From: October 5, 2018
Scripture for today: Jeremiah 4:19-6:15; Colossians 1:18-2:7; Psalm 77:1-20; Proverbs 24:23-25
From: October 5, 2017
From: October 5, 2016
Jeremiah’s prophecy of God’s coming judgment on Judah even included charges against those who should have joined him in warning their people. It’s a sad state of affairs when the prophets and priests who claim to represent God “deal falsely,” filling their congregant’s ears with lies of peace when war is at their gates. Better to hear bad news from one’s physician and be able to get help, than to hear lies and be left dying with a false prognosis. In the same way, it’s better to follow a pastor who preaches God’s Word without apology, than one who offers human platitudes to tickle the ears.
From: October 5, 2015
When do you seek the Lord? The psalmist spoke of a day when he “sought the Lord” as a “day of my trouble.” He described his trouble sleeping and the state of his soul which seemed beyond comfort and encouragement. On such a day, he “cried out to God” (v.1). Most of us have experienced such a day. But have you yet learned to seek God on a good day?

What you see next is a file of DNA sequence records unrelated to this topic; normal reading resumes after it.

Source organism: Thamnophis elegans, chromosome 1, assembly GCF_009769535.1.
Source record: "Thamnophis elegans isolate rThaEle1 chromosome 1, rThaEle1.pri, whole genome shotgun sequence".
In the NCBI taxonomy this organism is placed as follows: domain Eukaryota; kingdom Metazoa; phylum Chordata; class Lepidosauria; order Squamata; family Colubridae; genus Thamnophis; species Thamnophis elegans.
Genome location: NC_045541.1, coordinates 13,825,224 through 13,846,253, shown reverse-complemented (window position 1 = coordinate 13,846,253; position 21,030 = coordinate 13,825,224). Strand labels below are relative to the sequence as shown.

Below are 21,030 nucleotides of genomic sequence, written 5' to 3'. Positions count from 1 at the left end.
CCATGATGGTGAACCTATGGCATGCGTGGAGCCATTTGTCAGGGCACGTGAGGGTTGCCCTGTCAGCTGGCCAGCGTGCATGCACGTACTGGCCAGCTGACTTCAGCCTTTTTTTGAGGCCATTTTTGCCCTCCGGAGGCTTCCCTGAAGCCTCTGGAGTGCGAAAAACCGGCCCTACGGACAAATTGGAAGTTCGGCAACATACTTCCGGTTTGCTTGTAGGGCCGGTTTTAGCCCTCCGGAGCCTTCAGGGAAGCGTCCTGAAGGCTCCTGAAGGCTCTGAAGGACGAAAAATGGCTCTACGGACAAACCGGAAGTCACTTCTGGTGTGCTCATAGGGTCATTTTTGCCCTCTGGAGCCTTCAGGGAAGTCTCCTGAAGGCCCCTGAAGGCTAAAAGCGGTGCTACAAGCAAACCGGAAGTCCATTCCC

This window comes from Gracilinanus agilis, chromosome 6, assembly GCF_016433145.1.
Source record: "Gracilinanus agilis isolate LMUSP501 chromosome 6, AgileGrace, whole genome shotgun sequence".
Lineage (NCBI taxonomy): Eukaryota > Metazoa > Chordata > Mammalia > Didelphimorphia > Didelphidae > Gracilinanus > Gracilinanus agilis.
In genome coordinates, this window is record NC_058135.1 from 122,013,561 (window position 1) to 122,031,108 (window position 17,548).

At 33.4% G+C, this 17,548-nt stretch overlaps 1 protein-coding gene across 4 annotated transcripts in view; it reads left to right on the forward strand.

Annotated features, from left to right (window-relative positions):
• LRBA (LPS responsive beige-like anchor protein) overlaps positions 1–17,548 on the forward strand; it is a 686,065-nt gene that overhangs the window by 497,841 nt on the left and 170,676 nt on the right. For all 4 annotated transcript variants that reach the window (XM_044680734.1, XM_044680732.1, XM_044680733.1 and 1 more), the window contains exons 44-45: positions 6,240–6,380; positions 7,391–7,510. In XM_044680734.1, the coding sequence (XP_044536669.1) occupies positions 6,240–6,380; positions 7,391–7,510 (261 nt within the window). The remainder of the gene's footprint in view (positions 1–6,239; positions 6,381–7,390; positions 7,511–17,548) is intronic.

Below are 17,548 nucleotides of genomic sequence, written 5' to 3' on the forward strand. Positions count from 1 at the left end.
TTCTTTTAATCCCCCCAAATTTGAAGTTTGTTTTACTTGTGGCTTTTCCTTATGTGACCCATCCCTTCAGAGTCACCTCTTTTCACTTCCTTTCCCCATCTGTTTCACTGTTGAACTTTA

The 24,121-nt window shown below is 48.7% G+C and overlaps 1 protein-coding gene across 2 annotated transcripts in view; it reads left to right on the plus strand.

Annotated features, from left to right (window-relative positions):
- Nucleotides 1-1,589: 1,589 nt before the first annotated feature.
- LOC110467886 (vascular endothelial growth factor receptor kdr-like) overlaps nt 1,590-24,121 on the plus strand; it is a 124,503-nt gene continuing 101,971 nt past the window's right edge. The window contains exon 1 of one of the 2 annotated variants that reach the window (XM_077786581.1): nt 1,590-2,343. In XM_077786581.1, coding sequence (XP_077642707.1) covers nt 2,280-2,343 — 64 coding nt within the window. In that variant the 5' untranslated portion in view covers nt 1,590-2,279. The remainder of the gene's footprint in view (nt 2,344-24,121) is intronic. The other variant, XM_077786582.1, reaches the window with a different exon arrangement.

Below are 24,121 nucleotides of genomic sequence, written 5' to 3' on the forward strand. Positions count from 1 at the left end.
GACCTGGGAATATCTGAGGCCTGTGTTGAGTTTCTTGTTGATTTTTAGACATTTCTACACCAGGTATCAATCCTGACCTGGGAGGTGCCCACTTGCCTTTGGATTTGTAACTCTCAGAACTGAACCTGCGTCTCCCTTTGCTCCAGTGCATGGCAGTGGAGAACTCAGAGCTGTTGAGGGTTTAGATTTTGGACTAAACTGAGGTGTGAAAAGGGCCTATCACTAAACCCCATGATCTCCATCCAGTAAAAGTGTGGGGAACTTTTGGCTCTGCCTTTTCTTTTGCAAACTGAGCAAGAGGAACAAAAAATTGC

From: October 5, 2014
Paul’s goal for the Colossians and for everyone to whom he preached is here revealed: that he might present them to God as “perfect” (fully mature, finished, complete) in Christ. He did not wish to just introduce them to Christ or to tell them a little about the Savior. No, Paul used every faculty available to him, “warning and teaching” them to not only believe, but to follow Christ, becoming like Him in all things. This should still be the goal of those who would answer the call to pastor. It should also be the goal of every person who would call themselves “Christian.”
From: October 5, 2013
We received Christ freely by grace, but we forget to live according to that same amazing grace. We come to Christ totally dependent on Him for salvation, but then we attempt to live for Him with human effort, which leads to frustration, burnout, and lack of joy. We say, “I will do this great thing for God.” When we should be asking as servants, “What do you want of me today Master?”
From: October 5, 2012
Do you understand what God has done? The punishment that was due us has been spent on Christ’s “physical body,” so that there is none left for us. The penalty for sin has been paid in full. When we accept Christ, we are redeemed from sin’s penalty and we are reconciled to God. Christ took our sin, our separation and our death and offers us His righteousness, His Sonship and His eternal life.
From: October 5, 2011
We receive Christ by grace through faith, so that’s how we should continue to live in Him. Not through religious working or effort, but drawing on His Spirit, staying connected to the Vine, we bear spiritual fruit. The One who saved us, keeps us and lives in us.